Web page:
B1527. SERGE LIFAR. Serge Diaghilev – His Life, His Work, His Legend – An Intimate Biography. New York, Putnam’s, 1940. 399pp. Index; Photos.
“Sergei Pavlovich Diaghilev was a Russian art critic, patron, ballet impresario and founder of the Ballets Russes, from which many famous dancers and choreographers would arise. In 1907 he presented five concerts of Russian music in Paris, and in 1908 mounted a production of BORIS GODUNOV, starring Feodor Chaliapin, at the Paris Opéra. This led to an invitation to return the following year with ballet as well as opera, and thus to the launching of his famous Ballets Russes. The company included the best young Russian dancers, among them Anna Pavlova, Adolph Bolm, Vaslav Nijinsky, Tamara Karsavina and Vera Karalli, and their first night on 19 May 1909 was a sensation. The artistic director for the Ballets Russes was Léon Bakst. Together they developed a more complicated form of ballet with show-elements intended to appeal to the general public, rather than solely the aristocracy. The exotic appeal of the Ballets Russes had an effect on Fauvist painters and the nascent Art Deco style.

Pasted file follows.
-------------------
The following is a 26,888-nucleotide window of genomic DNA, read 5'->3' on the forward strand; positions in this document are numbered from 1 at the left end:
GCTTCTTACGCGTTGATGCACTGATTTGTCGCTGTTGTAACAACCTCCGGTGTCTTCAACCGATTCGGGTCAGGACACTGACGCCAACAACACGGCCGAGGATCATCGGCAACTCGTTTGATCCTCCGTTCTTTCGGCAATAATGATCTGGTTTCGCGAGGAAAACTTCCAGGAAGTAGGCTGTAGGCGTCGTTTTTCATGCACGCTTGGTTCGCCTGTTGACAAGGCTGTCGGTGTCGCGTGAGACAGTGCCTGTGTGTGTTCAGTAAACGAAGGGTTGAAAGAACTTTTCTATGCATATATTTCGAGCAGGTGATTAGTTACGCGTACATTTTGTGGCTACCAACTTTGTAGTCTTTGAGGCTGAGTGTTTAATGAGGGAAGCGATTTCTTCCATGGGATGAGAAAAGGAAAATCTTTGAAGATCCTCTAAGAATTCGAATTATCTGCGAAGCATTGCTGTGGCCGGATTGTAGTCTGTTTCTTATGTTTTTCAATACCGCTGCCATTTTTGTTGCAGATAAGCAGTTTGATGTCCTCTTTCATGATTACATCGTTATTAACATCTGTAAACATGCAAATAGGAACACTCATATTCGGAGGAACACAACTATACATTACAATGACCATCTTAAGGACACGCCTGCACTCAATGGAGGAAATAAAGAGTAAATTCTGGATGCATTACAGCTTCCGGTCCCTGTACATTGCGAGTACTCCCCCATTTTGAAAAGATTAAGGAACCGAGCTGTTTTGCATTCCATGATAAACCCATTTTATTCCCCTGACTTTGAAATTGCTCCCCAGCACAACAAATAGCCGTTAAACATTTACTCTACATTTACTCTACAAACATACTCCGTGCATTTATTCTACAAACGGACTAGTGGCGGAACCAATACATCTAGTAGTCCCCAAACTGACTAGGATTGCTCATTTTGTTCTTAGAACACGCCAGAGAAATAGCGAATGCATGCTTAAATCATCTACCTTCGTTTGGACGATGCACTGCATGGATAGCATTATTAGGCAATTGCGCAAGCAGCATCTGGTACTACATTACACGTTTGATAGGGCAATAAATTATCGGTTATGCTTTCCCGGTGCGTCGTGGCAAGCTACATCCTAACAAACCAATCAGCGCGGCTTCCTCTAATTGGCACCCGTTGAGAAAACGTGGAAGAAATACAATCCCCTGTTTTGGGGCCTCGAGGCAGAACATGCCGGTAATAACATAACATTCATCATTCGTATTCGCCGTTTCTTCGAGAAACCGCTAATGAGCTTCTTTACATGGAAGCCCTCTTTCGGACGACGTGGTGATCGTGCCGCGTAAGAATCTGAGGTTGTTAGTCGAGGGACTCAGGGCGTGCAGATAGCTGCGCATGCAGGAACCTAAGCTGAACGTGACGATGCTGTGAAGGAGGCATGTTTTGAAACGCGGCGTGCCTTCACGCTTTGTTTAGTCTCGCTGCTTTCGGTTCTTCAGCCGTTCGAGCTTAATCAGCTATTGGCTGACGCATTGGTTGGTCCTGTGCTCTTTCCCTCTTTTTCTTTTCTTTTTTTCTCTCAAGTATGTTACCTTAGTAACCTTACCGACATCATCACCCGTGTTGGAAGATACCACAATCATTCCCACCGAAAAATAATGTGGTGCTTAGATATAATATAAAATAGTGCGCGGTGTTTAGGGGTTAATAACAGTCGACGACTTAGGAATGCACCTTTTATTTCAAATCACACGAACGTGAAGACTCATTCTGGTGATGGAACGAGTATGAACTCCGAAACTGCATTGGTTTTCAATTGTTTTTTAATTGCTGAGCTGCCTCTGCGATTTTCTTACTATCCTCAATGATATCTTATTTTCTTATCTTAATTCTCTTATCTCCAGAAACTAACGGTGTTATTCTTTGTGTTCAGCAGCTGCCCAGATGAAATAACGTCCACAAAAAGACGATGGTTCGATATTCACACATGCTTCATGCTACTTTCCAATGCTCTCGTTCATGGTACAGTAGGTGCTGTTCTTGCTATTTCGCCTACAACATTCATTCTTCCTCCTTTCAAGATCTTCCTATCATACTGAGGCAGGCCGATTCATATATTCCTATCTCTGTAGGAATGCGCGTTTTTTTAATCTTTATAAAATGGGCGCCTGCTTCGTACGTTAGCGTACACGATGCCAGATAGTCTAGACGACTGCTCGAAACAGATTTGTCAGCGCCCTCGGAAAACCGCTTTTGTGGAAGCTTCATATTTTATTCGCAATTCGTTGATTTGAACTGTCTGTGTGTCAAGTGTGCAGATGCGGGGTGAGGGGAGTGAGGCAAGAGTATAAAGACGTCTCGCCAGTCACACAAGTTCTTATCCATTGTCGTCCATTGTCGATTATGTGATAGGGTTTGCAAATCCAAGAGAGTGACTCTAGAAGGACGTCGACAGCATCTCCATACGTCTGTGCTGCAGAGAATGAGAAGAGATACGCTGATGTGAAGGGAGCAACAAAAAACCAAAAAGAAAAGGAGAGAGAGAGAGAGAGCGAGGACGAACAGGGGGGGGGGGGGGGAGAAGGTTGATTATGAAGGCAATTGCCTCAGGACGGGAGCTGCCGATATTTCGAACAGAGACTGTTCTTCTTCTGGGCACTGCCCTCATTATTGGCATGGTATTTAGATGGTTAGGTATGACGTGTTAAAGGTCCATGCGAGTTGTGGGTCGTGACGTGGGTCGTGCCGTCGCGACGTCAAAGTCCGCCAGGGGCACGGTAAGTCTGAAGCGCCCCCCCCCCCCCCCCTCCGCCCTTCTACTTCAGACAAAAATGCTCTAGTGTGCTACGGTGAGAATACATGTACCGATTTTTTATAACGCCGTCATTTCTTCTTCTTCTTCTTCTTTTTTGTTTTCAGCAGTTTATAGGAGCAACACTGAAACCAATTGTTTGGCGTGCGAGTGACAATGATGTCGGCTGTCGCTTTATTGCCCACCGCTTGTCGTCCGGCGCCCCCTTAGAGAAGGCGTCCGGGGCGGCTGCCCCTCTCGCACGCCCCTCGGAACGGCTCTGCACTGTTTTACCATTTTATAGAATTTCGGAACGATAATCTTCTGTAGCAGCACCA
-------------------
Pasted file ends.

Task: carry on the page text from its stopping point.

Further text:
Perhaps Diaghilev's most notable composer-collaborator, however, was Igor Stravinsky. Diaghilev heard Stravinsky's early orchestral works FIREWORKS and SCHERZO FANTASTIQUE, and was impressed enough to ask Stravinsky to arrange some pieces by Chopin for the Ballets Russes. In 1910, he commissioned his first score from Stravinsky, THE FIREBIRD. PETRUSHKA (1911) and THE RITE OF SPRING (1913) followed shortly afterwards, and the two also worked together on PULCINELLA (1920) and LES NOCES (1923).
Diaghilev was known as a hard, demanding, even frightening taskmaster. Ninette de Valois, no shrinking violet, said she was too afraid to ever look him in the face. George Balanchine said he carried around a cane during rehearsals, and banged it angrily when he was displeased. Other dancers said he would shoot them down with one look, or a cold comment. Alicia Markova, however, was very young when she joined the Ballet Russes and would later say that she had called Diaghilev ‘Sergypops’ and he'd said he would take care of her like a daughter. Diaghilev dismissed Nijinsky summarily from the Ballets Russes after the dancer's marriage in 1913. Nijinsky appeared again with the company, but the old relationship between the men was never re-established.”
- H. P. Casavant